The catalyst composition, on a mole ratio basis, can vary widely. The mole ratio of'thioether to reducing agent can vary in the range of from about 0.1:] to 100:1, preferably from about 1:1 to 50:1. The mole ratio of reducing agent to titanium halide component can vary in the range of from about 1:1 to 6:1, preferably in the range of from about 1.511 to 5:1. The mole ratio of molecular iodine to titanium tetrachloride or titanium tetrabromide is in the range of from about 0.5:1 to 5:1, preferably in the range of from about 1:1 to 3:1.
Generally the reaction mixture contains a diluent. Diluents suitable for use in the process are hydrocarbons which are not detrimental to the polymerization process. Suitable diluents include paraffinic and cycloparaffinic hydrocarbons and mixtures thereof. Examples of such diluents include n-hexane, n-heptane, 2,2,4-trimethylpentane, and cyclohexane.
The polymerization temperature can vary widely, but usually it is in the range of from about 0 to 100C, preferably from about 30 to C. Also the polymerization pressure varies widely. The polymerization reaction can be carried out under autogenous pressure or at any suitable pressure sufficient to maintain the reaction mixture substantially in the liquid phase. Generally the pressure will thus depend upon the particular diluent being employed and the temperature at which the polymerization is carried out. However, higher pressures can be employed if desired by using a suitable method such as the pressurization of the reactor with a gas which is inert with respect to the polymerization reaction.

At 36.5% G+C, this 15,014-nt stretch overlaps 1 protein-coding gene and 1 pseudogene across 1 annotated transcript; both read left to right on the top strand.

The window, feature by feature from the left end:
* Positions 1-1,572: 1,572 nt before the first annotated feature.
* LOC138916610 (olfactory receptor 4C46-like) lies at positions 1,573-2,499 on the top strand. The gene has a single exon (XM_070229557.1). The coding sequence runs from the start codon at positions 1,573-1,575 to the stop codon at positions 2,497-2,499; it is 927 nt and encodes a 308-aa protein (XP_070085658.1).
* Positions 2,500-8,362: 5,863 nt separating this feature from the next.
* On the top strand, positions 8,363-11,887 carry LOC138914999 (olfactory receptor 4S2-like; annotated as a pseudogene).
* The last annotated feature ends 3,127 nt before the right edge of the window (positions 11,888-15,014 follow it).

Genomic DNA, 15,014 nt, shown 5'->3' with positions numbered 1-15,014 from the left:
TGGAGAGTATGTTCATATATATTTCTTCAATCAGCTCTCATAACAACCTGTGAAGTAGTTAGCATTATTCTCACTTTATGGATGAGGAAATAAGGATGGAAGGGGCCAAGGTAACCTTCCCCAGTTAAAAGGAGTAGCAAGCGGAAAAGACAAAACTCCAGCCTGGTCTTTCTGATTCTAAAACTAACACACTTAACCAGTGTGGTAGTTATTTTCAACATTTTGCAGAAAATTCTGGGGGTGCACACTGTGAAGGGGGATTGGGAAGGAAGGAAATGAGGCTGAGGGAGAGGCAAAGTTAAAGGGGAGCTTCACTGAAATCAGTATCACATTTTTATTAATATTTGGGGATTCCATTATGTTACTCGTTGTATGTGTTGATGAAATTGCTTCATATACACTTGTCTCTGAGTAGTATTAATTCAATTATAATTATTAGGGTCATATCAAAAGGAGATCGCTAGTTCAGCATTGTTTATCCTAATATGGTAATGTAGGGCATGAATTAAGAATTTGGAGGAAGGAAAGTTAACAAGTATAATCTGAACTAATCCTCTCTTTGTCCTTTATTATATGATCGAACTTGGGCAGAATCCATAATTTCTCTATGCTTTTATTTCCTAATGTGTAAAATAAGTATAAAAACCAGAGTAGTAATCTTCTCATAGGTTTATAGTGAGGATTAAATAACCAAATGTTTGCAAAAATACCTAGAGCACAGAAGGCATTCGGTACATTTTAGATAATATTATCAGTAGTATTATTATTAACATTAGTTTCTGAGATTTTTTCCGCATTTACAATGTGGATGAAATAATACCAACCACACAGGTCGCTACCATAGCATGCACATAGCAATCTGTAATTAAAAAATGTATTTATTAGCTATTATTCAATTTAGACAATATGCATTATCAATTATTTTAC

Various materials are known to be detrimental to the catalyst of this invention. These materials include carbon dioxide, oxygen and water. It is usually desirable, therefore, that the reactants and catalysts be freed of these materials as well as other materials which may tend to inactivate the catalyst. Furthermore, it is desirable to remove air and moisture from the reaction vessel in which the polymerization is to be conducted. Upon completion of the polymerization, the polymerization mixture is then treated to inactivate the catalyst and to recover the polymer. A suitable method for accomplishing this result involves steam stripping the diluent from the polymer. In another suitable method a catalyst-inactivating material, such as an alcohol, is added to the mixture so as to inactivate the catalyst and cause precipitation of the polymer. The polymer is then separated from the alcohol and diluent by any suitable means, such as decantation or filtration. It has been found to be advantageous to add an antioxidant, such as 2,6-di-t-butyl-4-methylphenol to the polymer solution prior to recovery of the polymer.